Fast-food chain KFC is giving two Indiana cities $7,500 so it can emblazon founder Colonel Sanders’ face on their hydrants and fire extinguishers to promote new “fiery” chicken wings.
Experts say to expect more ads like this, on public property from sewer grates to the local landfill, as companies look to cut through the clutter of traditional advertising. Cash-strapped governments have long sold space on mass transit, benches, trash cans and other public property to help stretch budgets.
KFC told Indianapolis and nearby Brazil, Ind., it wanted to improve their fire safety by helping pay for new hydrants and extinguishers in exchange for advertising on them. The company plans to e-mail a national network of mayors on Wednesday to find three more cities to participate in the approximately $15,000, monthlong effort, which began Tuesday.
Alternative marketing efforts like this have been growing as people become immune to advertising in print, outdoors and on television, said Allen Adamson, managing director of branding firm Landor Associates in New York.
“I think it’s the tip of an iceberg of things to come as marketers struggle to find places to reach consumers and as cities look for ways to squeeze more dollars,” Adamson said.
Laura Ries, president of marketing consulting firm Ries & Ries outside Atlanta, said marketers must find new places to reach consumers.
“People ignore advertising, they try to get away from it whenever possible,” she said. “So hitting them in unusual and unlikely places, at least initially, is likely to get some attention.”
KFC, whose parent company, Yum Brands Inc., is one of the nation’s largest fast-food chain owners, wants customers to see it as helping communities, said Javier Benito, a KFC executive vice president.
It spent about $16,000 last year to help fix potholes in four cities — Topeka, Kan., Chattanooga, Tenn., Warren, Ohio, and Louisville, Ky., where it is based. In return, more than 1,500 potholes were branded “Re-Freshed by KFC” in chalk that lasted about a month.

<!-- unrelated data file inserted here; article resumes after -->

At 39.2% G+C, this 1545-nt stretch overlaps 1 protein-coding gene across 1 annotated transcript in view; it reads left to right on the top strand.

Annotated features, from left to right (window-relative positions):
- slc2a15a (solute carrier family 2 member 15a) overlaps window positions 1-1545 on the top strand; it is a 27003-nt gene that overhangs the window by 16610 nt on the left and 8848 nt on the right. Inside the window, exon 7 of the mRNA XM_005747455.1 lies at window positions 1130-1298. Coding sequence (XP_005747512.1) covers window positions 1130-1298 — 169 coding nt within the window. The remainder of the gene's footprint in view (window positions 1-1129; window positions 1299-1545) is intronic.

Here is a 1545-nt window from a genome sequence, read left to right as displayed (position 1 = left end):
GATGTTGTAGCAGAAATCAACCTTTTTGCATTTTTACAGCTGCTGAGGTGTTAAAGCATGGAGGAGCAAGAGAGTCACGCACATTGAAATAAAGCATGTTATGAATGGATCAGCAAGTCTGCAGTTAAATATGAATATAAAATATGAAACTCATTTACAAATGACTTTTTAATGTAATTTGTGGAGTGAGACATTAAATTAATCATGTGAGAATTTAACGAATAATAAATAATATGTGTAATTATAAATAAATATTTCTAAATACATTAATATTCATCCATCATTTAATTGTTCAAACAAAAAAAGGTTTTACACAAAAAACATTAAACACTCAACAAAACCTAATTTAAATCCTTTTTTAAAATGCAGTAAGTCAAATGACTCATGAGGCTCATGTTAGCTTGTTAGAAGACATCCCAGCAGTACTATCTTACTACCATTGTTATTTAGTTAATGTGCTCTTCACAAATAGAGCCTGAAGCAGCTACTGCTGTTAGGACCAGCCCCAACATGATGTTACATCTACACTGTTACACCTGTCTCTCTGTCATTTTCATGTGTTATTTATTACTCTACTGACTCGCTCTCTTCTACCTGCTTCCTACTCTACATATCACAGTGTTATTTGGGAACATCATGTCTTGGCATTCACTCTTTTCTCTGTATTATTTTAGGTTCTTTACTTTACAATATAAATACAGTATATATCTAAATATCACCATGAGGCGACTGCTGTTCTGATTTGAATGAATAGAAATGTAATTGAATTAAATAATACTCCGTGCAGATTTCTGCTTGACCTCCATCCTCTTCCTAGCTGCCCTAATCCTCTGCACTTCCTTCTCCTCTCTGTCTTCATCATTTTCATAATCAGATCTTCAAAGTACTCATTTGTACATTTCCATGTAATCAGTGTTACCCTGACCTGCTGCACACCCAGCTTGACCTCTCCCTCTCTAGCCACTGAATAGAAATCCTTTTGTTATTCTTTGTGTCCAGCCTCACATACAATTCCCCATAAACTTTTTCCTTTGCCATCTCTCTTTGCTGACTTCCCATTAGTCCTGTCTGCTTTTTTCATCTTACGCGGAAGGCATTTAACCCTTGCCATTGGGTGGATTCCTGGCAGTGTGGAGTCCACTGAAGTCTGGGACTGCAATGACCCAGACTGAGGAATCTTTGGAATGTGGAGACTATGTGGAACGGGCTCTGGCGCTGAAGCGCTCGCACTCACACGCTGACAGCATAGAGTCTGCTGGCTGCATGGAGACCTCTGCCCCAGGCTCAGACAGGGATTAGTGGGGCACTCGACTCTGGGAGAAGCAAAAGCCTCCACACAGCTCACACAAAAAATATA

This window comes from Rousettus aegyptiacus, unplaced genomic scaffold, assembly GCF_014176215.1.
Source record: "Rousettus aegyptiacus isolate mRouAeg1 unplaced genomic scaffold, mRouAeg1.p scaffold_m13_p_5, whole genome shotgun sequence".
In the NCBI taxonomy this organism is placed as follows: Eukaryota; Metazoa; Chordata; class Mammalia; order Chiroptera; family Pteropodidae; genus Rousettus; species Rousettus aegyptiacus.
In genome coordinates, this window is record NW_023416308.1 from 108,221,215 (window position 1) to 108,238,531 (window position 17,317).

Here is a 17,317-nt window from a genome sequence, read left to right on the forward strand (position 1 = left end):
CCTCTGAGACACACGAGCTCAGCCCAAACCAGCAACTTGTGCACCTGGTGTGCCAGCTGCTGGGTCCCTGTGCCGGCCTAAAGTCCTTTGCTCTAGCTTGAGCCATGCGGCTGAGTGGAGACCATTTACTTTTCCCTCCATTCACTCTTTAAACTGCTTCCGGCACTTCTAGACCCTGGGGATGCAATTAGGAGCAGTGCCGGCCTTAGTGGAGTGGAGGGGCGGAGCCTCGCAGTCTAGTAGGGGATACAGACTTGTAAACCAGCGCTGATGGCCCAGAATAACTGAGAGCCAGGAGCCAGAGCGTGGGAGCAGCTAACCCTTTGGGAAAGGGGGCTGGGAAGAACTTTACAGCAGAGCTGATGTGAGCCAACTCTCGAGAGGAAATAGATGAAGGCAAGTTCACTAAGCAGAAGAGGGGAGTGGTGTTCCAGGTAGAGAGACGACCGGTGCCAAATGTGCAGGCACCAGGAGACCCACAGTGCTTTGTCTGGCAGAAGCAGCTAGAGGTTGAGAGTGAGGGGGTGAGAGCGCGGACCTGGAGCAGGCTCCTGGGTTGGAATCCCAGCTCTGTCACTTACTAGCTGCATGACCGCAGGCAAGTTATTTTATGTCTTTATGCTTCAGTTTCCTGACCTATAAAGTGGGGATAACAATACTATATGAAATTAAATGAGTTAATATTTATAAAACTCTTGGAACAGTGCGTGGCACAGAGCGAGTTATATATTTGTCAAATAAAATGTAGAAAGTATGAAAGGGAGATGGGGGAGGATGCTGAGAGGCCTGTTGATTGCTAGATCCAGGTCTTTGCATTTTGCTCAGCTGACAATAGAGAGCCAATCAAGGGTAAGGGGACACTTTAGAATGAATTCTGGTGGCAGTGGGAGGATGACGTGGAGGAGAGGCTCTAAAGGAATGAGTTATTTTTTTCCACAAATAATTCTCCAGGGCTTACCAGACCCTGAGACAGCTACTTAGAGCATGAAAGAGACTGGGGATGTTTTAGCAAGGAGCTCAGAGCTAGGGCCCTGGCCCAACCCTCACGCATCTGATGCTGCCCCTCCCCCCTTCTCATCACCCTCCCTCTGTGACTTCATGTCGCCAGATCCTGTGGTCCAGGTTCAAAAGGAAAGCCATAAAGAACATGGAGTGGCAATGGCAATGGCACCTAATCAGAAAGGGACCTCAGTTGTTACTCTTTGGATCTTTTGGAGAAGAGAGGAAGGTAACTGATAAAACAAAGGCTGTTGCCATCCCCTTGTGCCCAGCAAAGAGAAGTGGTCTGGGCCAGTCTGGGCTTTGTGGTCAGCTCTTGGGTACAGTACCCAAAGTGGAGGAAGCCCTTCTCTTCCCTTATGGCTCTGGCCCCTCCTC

“These are things that not a lot of people are doing. I think it helps us in terms of creating goodwill with consumers,” Benito said.
KFC approached city officials in 8,600-resident Brazil after a local newspaper reported that dozens of hydrants were out of service. Mayor Ann Bradshaw, who said her city’s budget situation “hasn’t been very good,” had no qualms accepting the deal.
The chain will give the city $2,500 so it can put its logo and actual chicken buckets on at least three city fire hydrants, including one each near the courthouse, the post office and a VFW post. Bradshaw said the city intends to use the money to repair hydrants or purchase one; they run about $2,500 apiece.
She’s open to more such arrangements.
“I’m willing to jump on board,” she said. “I think KFC is out there starting the ball rolling.”
Indianapolis will receive $5,000 to buy fire extinguishers and smoke detectors. Some 33 extinguishers will be placed in recreation centers at city parks, and fire officials will hand out the detectors, said Jen Pittman, spokeswoman for Mayor Greg Ballard. The extinguishers will display KFC’s logo for at least a month, a KFC official said.
“It’s offsetting a need, it’s offsetting some of our budget costs,” Pittman said.
AP marketing writer Emily Fredrix reported from Milwaukee.
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